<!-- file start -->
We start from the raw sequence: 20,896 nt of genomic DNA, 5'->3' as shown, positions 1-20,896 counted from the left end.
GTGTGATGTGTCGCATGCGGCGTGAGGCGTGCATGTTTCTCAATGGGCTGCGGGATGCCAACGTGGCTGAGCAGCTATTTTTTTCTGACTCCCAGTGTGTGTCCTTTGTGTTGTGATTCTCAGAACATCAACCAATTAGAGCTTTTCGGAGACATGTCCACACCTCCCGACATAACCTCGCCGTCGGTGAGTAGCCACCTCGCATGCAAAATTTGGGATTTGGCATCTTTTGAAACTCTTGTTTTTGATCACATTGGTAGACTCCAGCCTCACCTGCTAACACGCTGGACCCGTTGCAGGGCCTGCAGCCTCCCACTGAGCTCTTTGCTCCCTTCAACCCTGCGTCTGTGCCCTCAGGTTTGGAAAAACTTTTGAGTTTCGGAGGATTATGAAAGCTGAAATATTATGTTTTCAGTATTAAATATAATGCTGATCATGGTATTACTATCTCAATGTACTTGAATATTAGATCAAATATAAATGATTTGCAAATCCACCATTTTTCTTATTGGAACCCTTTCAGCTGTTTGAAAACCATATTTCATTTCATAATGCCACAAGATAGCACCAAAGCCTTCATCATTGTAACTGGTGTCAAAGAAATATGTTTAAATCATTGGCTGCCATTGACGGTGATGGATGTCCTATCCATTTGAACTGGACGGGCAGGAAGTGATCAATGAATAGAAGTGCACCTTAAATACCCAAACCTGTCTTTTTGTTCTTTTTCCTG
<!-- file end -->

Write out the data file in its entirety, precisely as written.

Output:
We start from the raw sequence: 20,896 nt of genomic DNA, 5'->3' as shown, positions 1-20,896 counted from the left end.
GTGTGATGTGTCGCATGCGGCGTGAGGCGTGCATGTTTCTCAATGGGCTGCGGGATGCCAACGTGGCTGAGCAGCTATTTTTTTCTGACTCCCAGTGTGTGTCCTTTGTGTTGTGATTCTCAGAACATCAACCAATTAGAGCTTTTCGGAGACATGTCCACACCTCCCGACATAACCTCGCCGTCGGTGAGTAGCCACCTCGCATGCAAAATTTGGGATTTGGCATCTTTTGAAACTCTTGTTTTTGATCACATTGGTAGACTCCAGCCTCACCTGCTAACACGCTGGACCCGTTGCAGGGCCTGCAGCCTCCCACTGAGCTCTTTGCTCCCTTCAACCCTGCGTCTGTGCCCTCAGGTTTGGAAAAACTTTTGAGTTTCGGAGGATTATGAAAGCTGAAATATTATGTTTTCAGTATTAAATATAATGCTGATCATGGTATTACTATCTCAATGTACTTGAATATTAGATCAAATATAAATGATTTGCAAATCCACCATTTTTCTTATTGGAACCCTTTCAGCTGTTTGAAAACCATATTTCATTTCATAATGCCACAAGATAGCACCAAAGCCTTCATCATTGTAACTGGTGTCAAAGAAATATGTTTAAATCATTGGCTGCCATTGACGGTGATGGATGTCCTATCCATTTGAACTGGACGGGCAGGAAGTGATCAATGAATAGAAGTGCACCTTAAATACCCAAACCTGTCTTTTTGTTCTTTTTCCTG